Only the largest of villas and penthouses have dining rooms we could call spacious. The rest of us have rooms—or spaces carved out of rooms—where we eat elbow-to-elbow. The trick is not to worry about the square footage, but to make the dining experience comfortable and special. Here's how:
If possible, bring the table to the window. Most rooms benefit from at least one window, but a doorway or pass-though to another room can suffice. Small tables let you tuck up close to the view and the fresh air. For dining rooms with large tables, it's enough to play up the window as a focal point in the room, using curtains or Roman shades to dress it with color and pattern. If the view of your neighbor's fire escape is less than stellar, screen the glass, but still bask in the daylight—or moonlight—that a glimpse of the outside world allows.
To bring people to the table, you literally have to mark it, as if on a map. The most common way to do this is with a chandelier. These fixtures provide important illumination, but they serve also as visual cues that this area (and, by extension, this group of people) is special and worthy of the spotlight. If you can't install a chandelier, an eye-catching centerpiece can perform the same task. Arrange a vase of flowers, fill a bowl with fruit or vegetables, or get creative with ornaments or collectibles and create a pretty display in the middle of the table.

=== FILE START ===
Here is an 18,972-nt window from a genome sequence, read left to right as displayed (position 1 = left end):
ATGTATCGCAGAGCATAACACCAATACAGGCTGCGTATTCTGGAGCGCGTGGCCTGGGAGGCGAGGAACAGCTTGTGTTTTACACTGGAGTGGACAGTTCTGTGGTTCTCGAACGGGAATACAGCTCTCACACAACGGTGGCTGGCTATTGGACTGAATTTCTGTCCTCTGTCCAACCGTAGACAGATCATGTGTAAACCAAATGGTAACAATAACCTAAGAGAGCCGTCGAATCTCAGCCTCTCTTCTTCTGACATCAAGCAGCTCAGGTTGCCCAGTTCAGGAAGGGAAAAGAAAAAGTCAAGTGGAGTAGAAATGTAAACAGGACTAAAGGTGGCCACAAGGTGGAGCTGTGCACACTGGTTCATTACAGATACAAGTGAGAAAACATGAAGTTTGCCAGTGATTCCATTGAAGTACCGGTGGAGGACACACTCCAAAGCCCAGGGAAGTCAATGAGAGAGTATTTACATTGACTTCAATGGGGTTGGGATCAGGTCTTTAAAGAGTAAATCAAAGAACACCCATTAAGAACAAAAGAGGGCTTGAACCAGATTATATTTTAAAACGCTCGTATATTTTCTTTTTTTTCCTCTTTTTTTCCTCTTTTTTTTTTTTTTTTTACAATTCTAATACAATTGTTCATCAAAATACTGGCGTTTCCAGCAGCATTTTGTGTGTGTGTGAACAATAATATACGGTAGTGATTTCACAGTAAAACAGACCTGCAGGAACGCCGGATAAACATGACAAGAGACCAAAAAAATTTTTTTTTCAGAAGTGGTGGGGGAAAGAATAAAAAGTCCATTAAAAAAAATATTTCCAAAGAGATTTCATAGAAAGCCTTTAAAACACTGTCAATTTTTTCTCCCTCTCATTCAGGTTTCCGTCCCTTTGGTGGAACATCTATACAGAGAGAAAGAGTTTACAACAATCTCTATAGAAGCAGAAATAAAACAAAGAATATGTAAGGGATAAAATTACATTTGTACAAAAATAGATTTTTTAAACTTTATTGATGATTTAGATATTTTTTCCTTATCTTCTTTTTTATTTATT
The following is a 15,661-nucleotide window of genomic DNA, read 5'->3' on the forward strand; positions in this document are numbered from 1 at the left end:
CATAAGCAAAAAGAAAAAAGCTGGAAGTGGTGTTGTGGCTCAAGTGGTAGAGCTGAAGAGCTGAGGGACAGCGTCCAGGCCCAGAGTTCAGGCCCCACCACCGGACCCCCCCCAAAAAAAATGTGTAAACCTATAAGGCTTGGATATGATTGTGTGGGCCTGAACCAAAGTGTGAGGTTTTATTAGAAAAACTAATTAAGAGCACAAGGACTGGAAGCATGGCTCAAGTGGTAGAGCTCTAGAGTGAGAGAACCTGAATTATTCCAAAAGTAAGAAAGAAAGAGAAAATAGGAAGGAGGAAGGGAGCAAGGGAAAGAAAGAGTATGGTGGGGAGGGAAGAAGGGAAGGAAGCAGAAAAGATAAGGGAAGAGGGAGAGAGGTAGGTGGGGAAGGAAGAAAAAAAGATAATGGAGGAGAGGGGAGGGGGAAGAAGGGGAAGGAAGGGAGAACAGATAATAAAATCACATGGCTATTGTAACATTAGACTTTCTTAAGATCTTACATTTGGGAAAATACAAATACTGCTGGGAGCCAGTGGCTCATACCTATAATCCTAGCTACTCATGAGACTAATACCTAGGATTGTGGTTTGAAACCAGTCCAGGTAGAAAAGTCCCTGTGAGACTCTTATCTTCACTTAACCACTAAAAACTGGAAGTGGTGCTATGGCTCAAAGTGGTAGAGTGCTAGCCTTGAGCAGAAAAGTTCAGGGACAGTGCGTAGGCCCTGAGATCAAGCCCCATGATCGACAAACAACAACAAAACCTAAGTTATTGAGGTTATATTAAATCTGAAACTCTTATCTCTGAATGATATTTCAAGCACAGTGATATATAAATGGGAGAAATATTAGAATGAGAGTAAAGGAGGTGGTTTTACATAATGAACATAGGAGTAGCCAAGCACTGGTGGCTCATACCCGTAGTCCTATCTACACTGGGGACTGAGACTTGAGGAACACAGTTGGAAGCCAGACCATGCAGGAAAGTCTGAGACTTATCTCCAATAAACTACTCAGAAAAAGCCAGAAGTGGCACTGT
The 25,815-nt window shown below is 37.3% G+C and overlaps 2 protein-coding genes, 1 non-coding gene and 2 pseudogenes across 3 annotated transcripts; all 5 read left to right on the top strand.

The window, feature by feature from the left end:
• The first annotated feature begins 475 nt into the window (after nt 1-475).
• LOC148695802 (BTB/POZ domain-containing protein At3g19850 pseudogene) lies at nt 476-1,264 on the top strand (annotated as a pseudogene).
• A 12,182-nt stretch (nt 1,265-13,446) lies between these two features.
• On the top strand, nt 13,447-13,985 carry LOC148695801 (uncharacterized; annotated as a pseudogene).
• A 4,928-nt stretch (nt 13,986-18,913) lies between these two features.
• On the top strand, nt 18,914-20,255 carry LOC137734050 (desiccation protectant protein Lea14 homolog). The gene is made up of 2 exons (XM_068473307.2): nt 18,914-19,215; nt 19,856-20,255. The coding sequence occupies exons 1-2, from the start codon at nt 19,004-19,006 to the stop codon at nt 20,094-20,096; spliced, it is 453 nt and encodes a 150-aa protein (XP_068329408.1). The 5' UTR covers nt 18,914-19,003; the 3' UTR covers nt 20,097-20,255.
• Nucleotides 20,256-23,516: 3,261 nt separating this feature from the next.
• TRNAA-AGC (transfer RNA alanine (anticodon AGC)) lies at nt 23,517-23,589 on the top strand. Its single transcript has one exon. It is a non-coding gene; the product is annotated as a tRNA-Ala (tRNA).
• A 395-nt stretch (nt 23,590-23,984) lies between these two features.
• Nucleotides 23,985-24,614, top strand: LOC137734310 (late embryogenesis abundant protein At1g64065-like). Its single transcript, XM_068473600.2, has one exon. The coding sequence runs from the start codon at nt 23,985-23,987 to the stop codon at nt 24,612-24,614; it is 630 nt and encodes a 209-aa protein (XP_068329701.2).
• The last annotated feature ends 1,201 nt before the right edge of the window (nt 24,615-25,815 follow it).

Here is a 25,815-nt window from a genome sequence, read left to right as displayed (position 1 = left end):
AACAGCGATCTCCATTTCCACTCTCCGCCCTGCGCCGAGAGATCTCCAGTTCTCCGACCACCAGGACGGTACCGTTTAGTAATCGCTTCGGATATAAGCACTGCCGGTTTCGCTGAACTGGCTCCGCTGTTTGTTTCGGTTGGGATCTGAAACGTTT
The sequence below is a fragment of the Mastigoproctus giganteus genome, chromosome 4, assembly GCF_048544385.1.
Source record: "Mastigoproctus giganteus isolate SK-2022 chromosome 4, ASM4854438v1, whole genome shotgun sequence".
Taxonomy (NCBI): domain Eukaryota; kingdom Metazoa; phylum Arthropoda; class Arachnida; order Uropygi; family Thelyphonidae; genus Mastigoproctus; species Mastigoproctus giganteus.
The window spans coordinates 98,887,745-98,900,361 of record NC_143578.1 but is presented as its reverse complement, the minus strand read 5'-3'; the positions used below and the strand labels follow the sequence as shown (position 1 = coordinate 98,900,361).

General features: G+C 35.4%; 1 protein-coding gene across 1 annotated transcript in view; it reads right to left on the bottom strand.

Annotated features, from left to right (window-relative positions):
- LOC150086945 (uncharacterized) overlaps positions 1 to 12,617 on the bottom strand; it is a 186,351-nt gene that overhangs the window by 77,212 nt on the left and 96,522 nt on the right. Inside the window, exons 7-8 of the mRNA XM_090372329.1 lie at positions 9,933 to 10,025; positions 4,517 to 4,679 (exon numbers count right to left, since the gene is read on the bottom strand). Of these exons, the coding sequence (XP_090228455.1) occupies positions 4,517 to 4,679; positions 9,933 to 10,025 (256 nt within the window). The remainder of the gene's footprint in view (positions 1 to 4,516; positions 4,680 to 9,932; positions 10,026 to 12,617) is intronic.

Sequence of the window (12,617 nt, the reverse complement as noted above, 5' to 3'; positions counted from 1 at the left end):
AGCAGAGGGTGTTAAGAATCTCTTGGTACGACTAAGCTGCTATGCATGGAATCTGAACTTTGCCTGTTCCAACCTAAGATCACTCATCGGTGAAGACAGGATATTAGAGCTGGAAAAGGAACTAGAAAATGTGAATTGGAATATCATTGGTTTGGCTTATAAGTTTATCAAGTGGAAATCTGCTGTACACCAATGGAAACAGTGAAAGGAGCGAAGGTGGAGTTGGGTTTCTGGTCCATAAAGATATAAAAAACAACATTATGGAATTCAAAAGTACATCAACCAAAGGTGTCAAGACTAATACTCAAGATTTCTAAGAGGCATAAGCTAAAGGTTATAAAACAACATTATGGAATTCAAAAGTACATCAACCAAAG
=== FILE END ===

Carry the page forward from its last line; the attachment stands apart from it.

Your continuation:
The furniture in your dining area can be a powerful tool to help make a small space feel larger. Tables that expand with extensions or drop leaves are an obvious way to maintain a small footprint for daily use, while letting you add place settings on special occasions. The types of seats you make available are key, too. Armless chairs fit closer together. Benches, built-in banquettes, and even small sofas or love seats are a cozy way to squeeze in a crowd. And a couple table-height stools can be pulled into quick service, too.